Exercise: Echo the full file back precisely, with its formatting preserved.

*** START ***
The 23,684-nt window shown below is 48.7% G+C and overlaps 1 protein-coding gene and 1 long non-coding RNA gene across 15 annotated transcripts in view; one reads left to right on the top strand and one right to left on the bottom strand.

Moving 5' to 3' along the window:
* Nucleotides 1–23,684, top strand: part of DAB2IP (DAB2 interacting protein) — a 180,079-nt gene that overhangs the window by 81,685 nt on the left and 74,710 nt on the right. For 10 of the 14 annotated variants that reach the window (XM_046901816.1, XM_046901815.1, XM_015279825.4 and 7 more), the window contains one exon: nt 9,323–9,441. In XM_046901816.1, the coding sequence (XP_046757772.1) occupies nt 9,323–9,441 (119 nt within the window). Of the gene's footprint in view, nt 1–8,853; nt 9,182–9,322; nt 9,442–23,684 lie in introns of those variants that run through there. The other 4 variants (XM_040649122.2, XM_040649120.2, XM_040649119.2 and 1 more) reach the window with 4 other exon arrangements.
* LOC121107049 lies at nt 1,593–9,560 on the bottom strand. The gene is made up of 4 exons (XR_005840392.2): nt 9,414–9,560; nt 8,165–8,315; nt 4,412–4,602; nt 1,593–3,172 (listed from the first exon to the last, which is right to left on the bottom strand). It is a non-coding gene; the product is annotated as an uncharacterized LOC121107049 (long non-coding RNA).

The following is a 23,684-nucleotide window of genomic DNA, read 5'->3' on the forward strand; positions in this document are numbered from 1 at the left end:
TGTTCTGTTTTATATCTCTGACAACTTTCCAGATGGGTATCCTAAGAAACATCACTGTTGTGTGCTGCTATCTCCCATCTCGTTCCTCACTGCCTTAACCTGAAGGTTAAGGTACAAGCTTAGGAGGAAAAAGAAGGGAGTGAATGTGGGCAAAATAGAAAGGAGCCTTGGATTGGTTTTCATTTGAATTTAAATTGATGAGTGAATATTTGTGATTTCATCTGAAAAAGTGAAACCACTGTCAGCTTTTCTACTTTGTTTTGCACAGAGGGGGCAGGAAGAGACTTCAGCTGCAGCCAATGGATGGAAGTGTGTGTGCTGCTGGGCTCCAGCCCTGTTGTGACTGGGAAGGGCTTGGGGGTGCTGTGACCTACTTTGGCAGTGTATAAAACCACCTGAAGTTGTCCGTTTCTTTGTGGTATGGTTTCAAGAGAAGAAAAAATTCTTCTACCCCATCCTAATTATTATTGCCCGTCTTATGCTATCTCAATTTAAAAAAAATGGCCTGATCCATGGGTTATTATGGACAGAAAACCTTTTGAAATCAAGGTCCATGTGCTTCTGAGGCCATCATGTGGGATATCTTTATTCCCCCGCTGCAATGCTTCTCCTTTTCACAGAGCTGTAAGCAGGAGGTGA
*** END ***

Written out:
The 23,684-nt window shown below is 48.7% G+C and overlaps 1 protein-coding gene and 1 long non-coding RNA gene across 15 annotated transcripts in view; one reads left to right on the top strand and one right to left on the bottom strand.

Moving 5' to 3' along the window:
* Nucleotides 1–23,684, top strand: part of DAB2IP (DAB2 interacting protein) — a 180,079-nt gene that overhangs the window by 81,685 nt on the left and 74,710 nt on the right. For 10 of the 14 annotated variants that reach the window (XM_046901816.1, XM_046901815.1, XM_015279825.4 and 7 more), the window contains one exon: nt 9,323–9,441. In XM_046901816.1, the coding sequence (XP_046757772.1) occupies nt 9,323–9,441 (119 nt within the window). Of the gene's footprint in view, nt 1–8,853; nt 9,182–9,322; nt 9,442–23,684 lie in introns of those variants that run through there. The other 4 variants (XM_040649122.2, XM_040649120.2, XM_040649119.2 and 1 more) reach the window with 4 other exon arrangements.
* LOC121107049 lies at nt 1,593–9,560 on the bottom strand. The gene is made up of 4 exons (XR_005840392.2): nt 9,414–9,560; nt 8,165–8,315; nt 4,412–4,602; nt 1,593–3,172 (listed from the first exon to the last, which is right to left on the bottom strand). It is a non-coding gene; the product is annotated as an uncharacterized LOC121107049 (long non-coding RNA).

The following is a 23,684-nucleotide window of genomic DNA, read 5'->3' on the forward strand; positions in this document are numbered from 1 at the left end:
TGTTCTGTTTTATATCTCTGACAACTTTCCAGATGGGTATCCTAAGAAACATCACTGTTGTGTGCTGCTATCTCCCATCTCGTTCCTCACTGCCTTAACCTGAAGGTTAAGGTACAAGCTTAGGAGGAAAAAGAAGGGAGTGAATGTGGGCAAAATAGAAAGGAGCCTTGGATTGGTTTTCATTTGAATTTAAATTGATGAGTGAATATTTGTGATTTCATCTGAAAAAGTGAAACCACTGTCAGCTTTTCTACTTTGTTTTGCACAGAGGGGGCAGGAAGAGACTTCAGCTGCAGCCAATGGATGGAAGTGTGTGTGCTGCTGGGCTCCAGCCCTGTTGTGACTGGGAAGGGCTTGGGGGTGCTGTGACCTACTTTGGCAGTGTATAAAACCACCTGAAGTTGTCCGTTTCTTTGTGGTATGGTTTCAAGAGAAGAAAAAATTCTTCTACCCCATCCTAATTATTATTGCCCGTCTTATGCTATCTCAATTTAAAAAAAATGGCCTGATCCATGGGTTATTATGGACAGAAAACCTTTTGAAATCAAGGTCCATGTGCTTCTGAGGCCATCATGTGGGATATCTTTATTCCCCCGCTGCAATGCTTCTCCTTTTCACAGAGCTGTAAGCAGGAGGTGA